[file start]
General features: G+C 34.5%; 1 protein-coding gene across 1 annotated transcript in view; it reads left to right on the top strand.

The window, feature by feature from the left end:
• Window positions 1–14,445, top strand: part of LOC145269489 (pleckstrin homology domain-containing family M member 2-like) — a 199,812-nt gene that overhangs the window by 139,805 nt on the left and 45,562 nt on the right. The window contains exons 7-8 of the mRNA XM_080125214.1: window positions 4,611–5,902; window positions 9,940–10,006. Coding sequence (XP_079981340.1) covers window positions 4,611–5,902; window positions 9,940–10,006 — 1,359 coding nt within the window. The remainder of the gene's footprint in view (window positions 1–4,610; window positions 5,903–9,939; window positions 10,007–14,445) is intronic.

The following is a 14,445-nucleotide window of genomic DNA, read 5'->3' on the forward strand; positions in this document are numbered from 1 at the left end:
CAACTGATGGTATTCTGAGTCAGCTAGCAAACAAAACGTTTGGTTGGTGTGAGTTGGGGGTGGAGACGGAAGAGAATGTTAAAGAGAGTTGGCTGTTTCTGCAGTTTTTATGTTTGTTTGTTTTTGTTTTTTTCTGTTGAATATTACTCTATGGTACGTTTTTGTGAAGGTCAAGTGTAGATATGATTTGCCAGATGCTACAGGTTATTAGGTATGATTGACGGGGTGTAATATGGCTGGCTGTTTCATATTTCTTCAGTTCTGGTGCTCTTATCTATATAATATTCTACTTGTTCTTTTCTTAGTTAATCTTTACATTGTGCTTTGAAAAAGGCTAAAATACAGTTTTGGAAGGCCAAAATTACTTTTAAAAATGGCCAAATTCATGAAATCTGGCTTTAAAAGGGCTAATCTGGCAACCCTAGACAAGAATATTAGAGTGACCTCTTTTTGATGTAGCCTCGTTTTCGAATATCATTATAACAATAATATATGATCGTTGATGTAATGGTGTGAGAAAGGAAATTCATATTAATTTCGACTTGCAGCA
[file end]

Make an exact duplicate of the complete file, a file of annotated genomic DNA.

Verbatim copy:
General features: G+C 34.5%; 1 protein-coding gene across 1 annotated transcript in view; it reads left to right on the top strand.

The window, feature by feature from the left end:
• Window positions 1–14,445, top strand: part of LOC145269489 (pleckstrin homology domain-containing family M member 2-like) — a 199,812-nt gene that overhangs the window by 139,805 nt on the left and 45,562 nt on the right. The window contains exons 7-8 of the mRNA XM_080125214.1: window positions 4,611–5,902; window positions 9,940–10,006. Coding sequence (XP_079981340.1) covers window positions 4,611–5,902; window positions 9,940–10,006 — 1,359 coding nt within the window. The remainder of the gene's footprint in view (window positions 1–4,610; window positions 5,903–9,939; window positions 10,007–14,445) is intronic.

The following is a 14,445-nucleotide window of genomic DNA, read 5'->3' on the forward strand; positions in this document are numbered from 1 at the left end:
CAACTGATGGTATTCTGAGTCAGCTAGCAAACAAAACGTTTGGTTGGTGTGAGTTGGGGGTGGAGACGGAAGAGAATGTTAAAGAGAGTTGGCTGTTTCTGCAGTTTTTATGTTTGTTTGTTTTTGTTTTTTTCTGTTGAATATTACTCTATGGTACGTTTTTGTGAAGGTCAAGTGTAGATATGATTTGCCAGATGCTACAGGTTATTAGGTATGATTGACGGGGTGTAATATGGCTGGCTGTTTCATATTTCTTCAGTTCTGGTGCTCTTATCTATATAATATTCTACTTGTTCTTTTCTTAGTTAATCTTTACATTGTGCTTTGAAAAAGGCTAAAATACAGTTTTGGAAGGCCAAAATTACTTTTAAAAATGGCCAAATTCATGAAATCTGGCTTTAAAAGGGCTAATCTGGCAACCCTAGACAAGAATATTAGAGTGACCTCTTTTTGATGTAGCCTCGTTTTCGAATATCATTATAACAATAATATATGATCGTTGATGTAATGGTGTGAGAAAGGAAATTCATATTAATTTCGACTTGCAGCA